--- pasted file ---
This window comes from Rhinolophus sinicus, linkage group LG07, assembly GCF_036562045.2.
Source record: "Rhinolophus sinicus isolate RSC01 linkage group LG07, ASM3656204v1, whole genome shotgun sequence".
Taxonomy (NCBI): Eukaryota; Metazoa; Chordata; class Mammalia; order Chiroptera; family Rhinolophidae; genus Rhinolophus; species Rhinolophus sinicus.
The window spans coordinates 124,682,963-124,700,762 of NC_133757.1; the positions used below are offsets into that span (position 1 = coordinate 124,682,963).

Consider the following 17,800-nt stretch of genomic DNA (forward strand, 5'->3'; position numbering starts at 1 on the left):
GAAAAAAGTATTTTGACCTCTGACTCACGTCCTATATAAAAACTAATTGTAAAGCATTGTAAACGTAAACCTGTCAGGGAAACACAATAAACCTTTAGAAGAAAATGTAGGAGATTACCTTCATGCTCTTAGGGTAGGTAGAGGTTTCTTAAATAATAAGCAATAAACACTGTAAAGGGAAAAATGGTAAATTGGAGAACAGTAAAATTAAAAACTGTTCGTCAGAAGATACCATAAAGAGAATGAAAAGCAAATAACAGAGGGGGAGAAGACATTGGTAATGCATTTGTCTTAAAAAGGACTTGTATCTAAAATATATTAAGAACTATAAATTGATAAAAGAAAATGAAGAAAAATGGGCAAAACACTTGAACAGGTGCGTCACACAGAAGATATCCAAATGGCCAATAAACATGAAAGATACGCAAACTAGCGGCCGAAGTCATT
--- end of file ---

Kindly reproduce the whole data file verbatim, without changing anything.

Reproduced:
This window comes from Rhinolophus sinicus, linkage group LG07, assembly GCF_036562045.2.
Source record: "Rhinolophus sinicus isolate RSC01 linkage group LG07, ASM3656204v1, whole genome shotgun sequence".
Taxonomy (NCBI): Eukaryota; Metazoa; Chordata; class Mammalia; order Chiroptera; family Rhinolophidae; genus Rhinolophus; species Rhinolophus sinicus.
The window spans coordinates 124,682,963-124,700,762 of NC_133757.1; the positions used below are offsets into that span (position 1 = coordinate 124,682,963).

Consider the following 17,800-nt stretch of genomic DNA (forward strand, 5'->3'; position numbering starts at 1 on the left):
GAAAAAAGTATTTTGACCTCTGACTCACGTCCTATATAAAAACTAATTGTAAAGCATTGTAAACGTAAACCTGTCAGGGAAACACAATAAACCTTTAGAAGAAAATGTAGGAGATTACCTTCATGCTCTTAGGGTAGGTAGAGGTTTCTTAAATAATAAGCAATAAACACTGTAAAGGGAAAAATGGTAAATTGGAGAACAGTAAAATTAAAAACTGTTCGTCAGAAGATACCATAAAGAGAATGAAAAGCAAATAACAGAGGGGGAGAAGACATTGGTAATGCATTTGTCTTAAAAAGGACTTGTATCTAAAATATATTAAGAACTATAAATTGATAAAAGAAAATGAAGAAAAATGGGCAAAACACTTGAACAGGTGCGTCACACAGAAGATATCCAAATGGCCAATAAACATGAAAGATACGCAAACTAGCGGCCGAAGTCATT